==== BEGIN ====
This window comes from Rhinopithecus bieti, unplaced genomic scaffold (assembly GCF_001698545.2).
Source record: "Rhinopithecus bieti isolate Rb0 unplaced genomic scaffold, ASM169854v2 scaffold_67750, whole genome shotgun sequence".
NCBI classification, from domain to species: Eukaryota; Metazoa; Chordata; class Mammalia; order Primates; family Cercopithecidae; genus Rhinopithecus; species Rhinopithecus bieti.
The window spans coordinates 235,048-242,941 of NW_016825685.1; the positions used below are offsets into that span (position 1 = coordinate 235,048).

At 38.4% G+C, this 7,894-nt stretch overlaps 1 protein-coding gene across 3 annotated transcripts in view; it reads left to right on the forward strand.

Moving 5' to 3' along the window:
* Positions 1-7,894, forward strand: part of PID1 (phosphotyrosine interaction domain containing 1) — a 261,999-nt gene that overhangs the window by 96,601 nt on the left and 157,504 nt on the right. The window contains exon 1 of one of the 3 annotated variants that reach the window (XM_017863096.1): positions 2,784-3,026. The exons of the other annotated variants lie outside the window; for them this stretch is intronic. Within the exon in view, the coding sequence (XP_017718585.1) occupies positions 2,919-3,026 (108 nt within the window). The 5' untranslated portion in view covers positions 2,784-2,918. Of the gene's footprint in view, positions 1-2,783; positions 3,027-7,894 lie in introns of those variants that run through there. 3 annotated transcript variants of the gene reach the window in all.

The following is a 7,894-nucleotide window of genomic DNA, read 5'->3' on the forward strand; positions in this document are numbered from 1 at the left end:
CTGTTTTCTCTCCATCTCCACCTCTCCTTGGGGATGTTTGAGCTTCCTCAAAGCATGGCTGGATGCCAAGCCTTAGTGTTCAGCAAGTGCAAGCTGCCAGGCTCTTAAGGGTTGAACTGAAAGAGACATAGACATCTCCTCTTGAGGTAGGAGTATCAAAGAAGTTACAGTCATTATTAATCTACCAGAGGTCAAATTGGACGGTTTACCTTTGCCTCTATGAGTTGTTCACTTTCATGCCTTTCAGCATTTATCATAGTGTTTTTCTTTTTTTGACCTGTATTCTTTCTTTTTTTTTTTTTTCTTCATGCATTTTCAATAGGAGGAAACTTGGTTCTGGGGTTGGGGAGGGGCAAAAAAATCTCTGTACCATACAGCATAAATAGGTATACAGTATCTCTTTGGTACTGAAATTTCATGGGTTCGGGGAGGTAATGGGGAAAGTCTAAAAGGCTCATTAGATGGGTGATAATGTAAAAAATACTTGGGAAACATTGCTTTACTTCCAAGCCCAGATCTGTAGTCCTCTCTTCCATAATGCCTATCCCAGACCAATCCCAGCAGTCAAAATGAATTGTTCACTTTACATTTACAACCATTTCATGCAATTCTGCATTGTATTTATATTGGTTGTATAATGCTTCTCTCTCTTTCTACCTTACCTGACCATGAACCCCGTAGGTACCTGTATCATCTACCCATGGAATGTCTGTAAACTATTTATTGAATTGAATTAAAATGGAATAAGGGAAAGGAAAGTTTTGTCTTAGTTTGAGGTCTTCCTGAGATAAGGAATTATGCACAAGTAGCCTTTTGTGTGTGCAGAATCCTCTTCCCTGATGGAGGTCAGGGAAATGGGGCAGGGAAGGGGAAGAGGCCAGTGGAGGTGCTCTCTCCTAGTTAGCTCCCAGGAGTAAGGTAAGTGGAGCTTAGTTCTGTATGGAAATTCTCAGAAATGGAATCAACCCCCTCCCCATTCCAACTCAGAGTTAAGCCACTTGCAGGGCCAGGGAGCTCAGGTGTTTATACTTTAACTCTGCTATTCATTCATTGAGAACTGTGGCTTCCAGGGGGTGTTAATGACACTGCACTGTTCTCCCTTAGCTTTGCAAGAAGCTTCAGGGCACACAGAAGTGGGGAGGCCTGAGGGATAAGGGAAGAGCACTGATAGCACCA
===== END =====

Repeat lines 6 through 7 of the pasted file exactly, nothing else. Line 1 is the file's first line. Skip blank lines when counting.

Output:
Moving 5' to 3' along the window:
* Positions 1-7,894, forward strand: part of PID1 (phosphotyrosine interaction domain containing 1) — a 261,999-nt gene that overhangs the window by 96,601 nt on the left and 157,504 nt on the right. The window contains exon 1 of one of the 3 annotated variants that reach the window (XM_017863096.1): positions 2,784-3,026. The exons of the other annotated variants lie outside the window; for them this stretch is intronic. Within the exon in view, the coding sequence (XP_017718585.1) occupies positions 2,919-3,026 (108 nt within the window). The 5' untranslated portion in view covers positions 2,784-2,918. Of the gene's footprint in view, positions 1-2,783; positions 3,027-7,894 lie in introns of those variants that run through there. 3 annotated transcript variants of the gene reach the window in all.